Golnar summarizes the visit: “During the visit ART YARD Artists were bringing up concepts about the exhibition which were refreshing and new to me. They were a wonderful group to share with. For example, the idea of gaming, and mathematics. inspired by personal history, our sources and icons (which repeat throughout the exhibition in different scales and material) each artists started to look at their own visual alphabet.

For their own artmaking I suggested either doing a hand drawn grid, and then filling out the squares with the shapes of their icons, or just draw the icons.

Sarah Gumgumji did tears in a grid, having to do with her saying goodbye to her family every time she leaves Saudi Arabia with repeated and reflected words of longing.

Robin Grant did a beautiful game like crossword puzzle grid with her "doodles”.

Vera Tineo made a digital "weaving" of her icons.

Ed Rath's diagrams explored the picture plain and how 2D is expressed through simple concepts of depth, surface, etc...

Meridith did her icons in an illustratively beautiful way, the window, the hand, and "what I see". What do you see?”

Sarah explains further: “My art was influenced and inspired by the art work of Golnar. Listening to Golnar's talking about her family and how they influenced her work lightened up my mind. My work is inspired by two of her work that speaks about family, and language.

Vera adds: “Golnar successfully treats space as a medium and actives the gallery with both languages and shapes. As you come in to the CUE exhibit you are confronted with an strong object, a lamp from her childhood (image above). We are able to see the reference image and tiny little pixelated blocks, a reprocessing of an image. The lamp installation in the front of Golnar’s show pulls us into her vintage photo collaged onto her sculpture with tattoo paper. This piece called to mind Simone Leigh’s piece currently on view at The Brooklyn Museum. Both pieces put the viewer into a sort of reverie, into a thoughtful frame of mind. They also share an elegance of form that speaks to me on an emotional level.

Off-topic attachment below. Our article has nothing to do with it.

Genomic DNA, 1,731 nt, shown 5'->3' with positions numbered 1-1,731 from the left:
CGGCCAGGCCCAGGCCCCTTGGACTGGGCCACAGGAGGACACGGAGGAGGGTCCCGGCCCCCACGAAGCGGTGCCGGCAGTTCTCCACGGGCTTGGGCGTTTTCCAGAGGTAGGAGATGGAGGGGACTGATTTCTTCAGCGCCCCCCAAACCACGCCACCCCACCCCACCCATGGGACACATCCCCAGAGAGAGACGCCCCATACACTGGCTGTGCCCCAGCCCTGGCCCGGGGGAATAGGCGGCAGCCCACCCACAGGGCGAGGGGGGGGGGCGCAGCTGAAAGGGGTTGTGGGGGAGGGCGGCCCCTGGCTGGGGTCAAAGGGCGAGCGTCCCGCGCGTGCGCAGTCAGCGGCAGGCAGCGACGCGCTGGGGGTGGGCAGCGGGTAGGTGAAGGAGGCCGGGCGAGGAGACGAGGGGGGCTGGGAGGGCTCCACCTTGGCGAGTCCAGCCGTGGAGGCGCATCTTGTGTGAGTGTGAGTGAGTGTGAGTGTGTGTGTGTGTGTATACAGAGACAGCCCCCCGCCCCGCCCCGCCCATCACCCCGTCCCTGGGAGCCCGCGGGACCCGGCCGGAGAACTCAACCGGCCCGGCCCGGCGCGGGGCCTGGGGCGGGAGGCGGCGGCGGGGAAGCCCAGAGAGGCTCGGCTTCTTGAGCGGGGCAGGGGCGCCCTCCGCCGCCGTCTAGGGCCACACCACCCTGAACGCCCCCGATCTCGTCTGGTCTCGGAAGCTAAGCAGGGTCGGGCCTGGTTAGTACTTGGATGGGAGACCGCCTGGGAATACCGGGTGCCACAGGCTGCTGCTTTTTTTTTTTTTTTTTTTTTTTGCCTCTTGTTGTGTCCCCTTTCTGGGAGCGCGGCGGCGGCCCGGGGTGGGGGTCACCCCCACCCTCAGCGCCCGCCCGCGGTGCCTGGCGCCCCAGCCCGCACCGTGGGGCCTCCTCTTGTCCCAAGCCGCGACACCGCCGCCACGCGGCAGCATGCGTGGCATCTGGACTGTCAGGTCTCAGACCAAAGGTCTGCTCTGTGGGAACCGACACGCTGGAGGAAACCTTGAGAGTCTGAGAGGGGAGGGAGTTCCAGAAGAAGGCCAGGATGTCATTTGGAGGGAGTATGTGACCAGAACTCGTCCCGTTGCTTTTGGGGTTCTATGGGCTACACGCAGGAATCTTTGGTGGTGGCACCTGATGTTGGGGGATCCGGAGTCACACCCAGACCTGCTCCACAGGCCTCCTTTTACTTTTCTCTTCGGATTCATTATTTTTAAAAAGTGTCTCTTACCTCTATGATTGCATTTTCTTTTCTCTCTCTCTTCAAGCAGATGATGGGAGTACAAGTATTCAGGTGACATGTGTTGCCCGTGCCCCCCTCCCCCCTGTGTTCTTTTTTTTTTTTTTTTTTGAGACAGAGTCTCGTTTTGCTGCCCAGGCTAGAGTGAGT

Simone Leigh, Loophole of Retreat, 2019 on view at The Slipstream: Reflection, Resilience, and Resistance in the Art of Our Time


Teaching Artist Evelyn Beliveau enthusiastically reports: "At ART YARD Art Matters at Brooklyn New School we continued our self-portrait lesson. After recapping what we're up to (making observational self-portraits in order to recenter in the present moment), students drew their masks, necks, and shoulders, adding details of the structural elements and designs on their masks and shirts.

Self portrait by BNS student

Self portrait by BNS student

We talked about how the neck and shoulders tend to be wider than we think they'll be, and how shirt collars and necklaces help emphasize the roundness and volume of the neck. We had a robust critique today, asking students to try to avoid starting their compliments with "I like..." which was difficult! But they persevered and came up with some specific, meaningful comments for each other.

BNS student self portraits

We also had a preview of what we'll do next session: watercolors! One student who was already familiar with watercolors commented, "They're whiny and squirmy!" which I agree